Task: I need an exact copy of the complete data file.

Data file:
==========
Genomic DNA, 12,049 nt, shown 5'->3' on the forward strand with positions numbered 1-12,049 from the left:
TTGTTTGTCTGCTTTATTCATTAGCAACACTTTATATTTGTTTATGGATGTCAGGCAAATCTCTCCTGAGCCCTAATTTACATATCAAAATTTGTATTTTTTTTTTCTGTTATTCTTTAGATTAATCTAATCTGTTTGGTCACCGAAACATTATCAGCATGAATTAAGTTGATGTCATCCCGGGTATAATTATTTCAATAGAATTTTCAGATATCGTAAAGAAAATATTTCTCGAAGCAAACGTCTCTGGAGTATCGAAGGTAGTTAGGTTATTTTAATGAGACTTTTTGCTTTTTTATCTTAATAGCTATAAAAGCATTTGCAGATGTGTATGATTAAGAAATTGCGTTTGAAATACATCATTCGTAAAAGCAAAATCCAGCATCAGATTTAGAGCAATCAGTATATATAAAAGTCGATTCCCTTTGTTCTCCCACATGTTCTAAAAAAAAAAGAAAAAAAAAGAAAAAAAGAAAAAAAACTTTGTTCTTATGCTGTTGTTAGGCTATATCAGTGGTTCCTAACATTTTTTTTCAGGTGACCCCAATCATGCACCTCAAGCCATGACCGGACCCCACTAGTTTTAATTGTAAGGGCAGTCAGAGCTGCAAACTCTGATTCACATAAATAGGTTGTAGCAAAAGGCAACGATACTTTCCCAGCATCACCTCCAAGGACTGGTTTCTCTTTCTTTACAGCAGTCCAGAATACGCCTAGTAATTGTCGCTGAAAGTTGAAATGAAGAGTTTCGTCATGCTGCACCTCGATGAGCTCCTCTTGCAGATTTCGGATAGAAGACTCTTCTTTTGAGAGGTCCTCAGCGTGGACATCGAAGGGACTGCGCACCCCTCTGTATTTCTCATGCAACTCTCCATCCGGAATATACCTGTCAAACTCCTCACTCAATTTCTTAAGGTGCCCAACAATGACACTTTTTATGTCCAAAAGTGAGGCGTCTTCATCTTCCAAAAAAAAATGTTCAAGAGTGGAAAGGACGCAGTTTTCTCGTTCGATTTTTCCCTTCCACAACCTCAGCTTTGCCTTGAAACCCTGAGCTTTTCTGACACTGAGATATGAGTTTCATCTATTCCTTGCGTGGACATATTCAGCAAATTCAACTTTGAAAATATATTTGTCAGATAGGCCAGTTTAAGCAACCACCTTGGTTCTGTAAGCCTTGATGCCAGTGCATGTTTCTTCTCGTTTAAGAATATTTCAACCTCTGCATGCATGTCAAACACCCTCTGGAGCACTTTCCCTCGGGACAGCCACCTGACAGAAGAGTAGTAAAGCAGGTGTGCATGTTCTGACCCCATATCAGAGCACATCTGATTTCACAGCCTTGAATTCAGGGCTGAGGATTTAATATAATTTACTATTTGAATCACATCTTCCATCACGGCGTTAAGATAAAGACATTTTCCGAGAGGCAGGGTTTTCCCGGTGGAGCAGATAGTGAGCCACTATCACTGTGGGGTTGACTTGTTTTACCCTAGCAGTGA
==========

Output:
Genomic DNA, 12,049 nt, shown 5'->3' on the forward strand with positions numbered 1-12,049 from the left:
TTGTTTGTCTGCTTTATTCATTAGCAACACTTTATATTTGTTTATGGATGTCAGGCAAATCTCTCCTGAGCCCTAATTTACATATCAAAATTTGTATTTTTTTTTTCTGTTATTCTTTAGATTAATCTAATCTGTTTGGTCACCGAAACATTATCAGCATGAATTAAGTTGATGTCATCCCGGGTATAATTATTTCAATAGAATTTTCAGATATCGTAAAGAAAATATTTCTCGAAGCAAACGTCTCTGGAGTATCGAAGGTAGTTAGGTTATTTTAATGAGACTTTTTGCTTTTTTATCTTAATAGCTATAAAAGCATTTGCAGATGTGTATGATTAAGAAATTGCGTTTGAAATACATCATTCGTAAAAGCAAAATCCAGCATCAGATTTAGAGCAATCAGTATATATAAAAGTCGATTCCCTTTGTTCTCCCACATGTTCTAAAAAAAAAAGAAAAAAAAAGAAAAAAAGAAAAAAAACTTTGTTCTTATGCTGTTGTTAGGCTATATCAGTGGTTCCTAACATTTTTTTTCAGGTGACCCCAATCATGCACCTCAAGCCATGACCGGACCCCACTAGTTTTAATTGTAAGGGCAGTCAGAGCTGCAAACTCTGATTCACATAAATAGGTTGTAGCAAAAGGCAACGATACTTTCCCAGCATCACCTCCAAGGACTGGTTTCTCTTTCTTTACAGCAGTCCAGAATACGCCTAGTAATTGTCGCTGAAAGTTGAAATGAAGAGTTTCGTCATGCTGCACCTCGATGAGCTCCTCTTGCAGATTTCGGATAGAAGACTCTTCTTTTGAGAGGTCCTCAGCGTGGACATCGAAGGGACTGCGCACCCCTCTGTATTTCTCATGCAACTCTCCATCCGGAATATACCTGTCAAACTCCTCACTCAATTTCTTAAGGTGCCCAACAATGACACTTTTTATGTCCAAAAGTGAGGCGTCTTCATCTTCCAAAAAAAAATGTTCAAGAGTGGAAAGGACGCAGTTTTCTCGTTCGATTTTTCCCTTCCACAACCTCAGCTTTGCCTTGAAACCCTGAGCTTTTCTGACACTGAGATATGAGTTTCATCTATTCCTTGCGTGGACATATTCAGCAAATTCAACTTTGAAAATATATTTGTCAGATAGGCCAGTTTAAGCAACCACCTTGGTTCTGTAAGCCTTGATGCCAGTGCATGTTTCTTCTCGTTTAAGAATATTTCAACCTCTGCATGCATGTCAAACACCCTCTGGAGCACTTTCCCTCGGGACAGCCACCTGACAGAAGAGTAGTAAAGCAGGTGTGCATGTTCTGACCCCATATCAGAGCACATCTGATTTCACAGCCTTGAATTCAGGGCTGAGGATTTAATATAATTTACTATTTGAATCACATCTTCCATCACGGCGTTAAGATAAAGACATTTTCCGAGAGGCAGGGTTTTCCCGGTGGAGCAGATAGTGAGCCACTATCACTGTGGGGTTGACTTGTTTTACCCTAGCAGTGA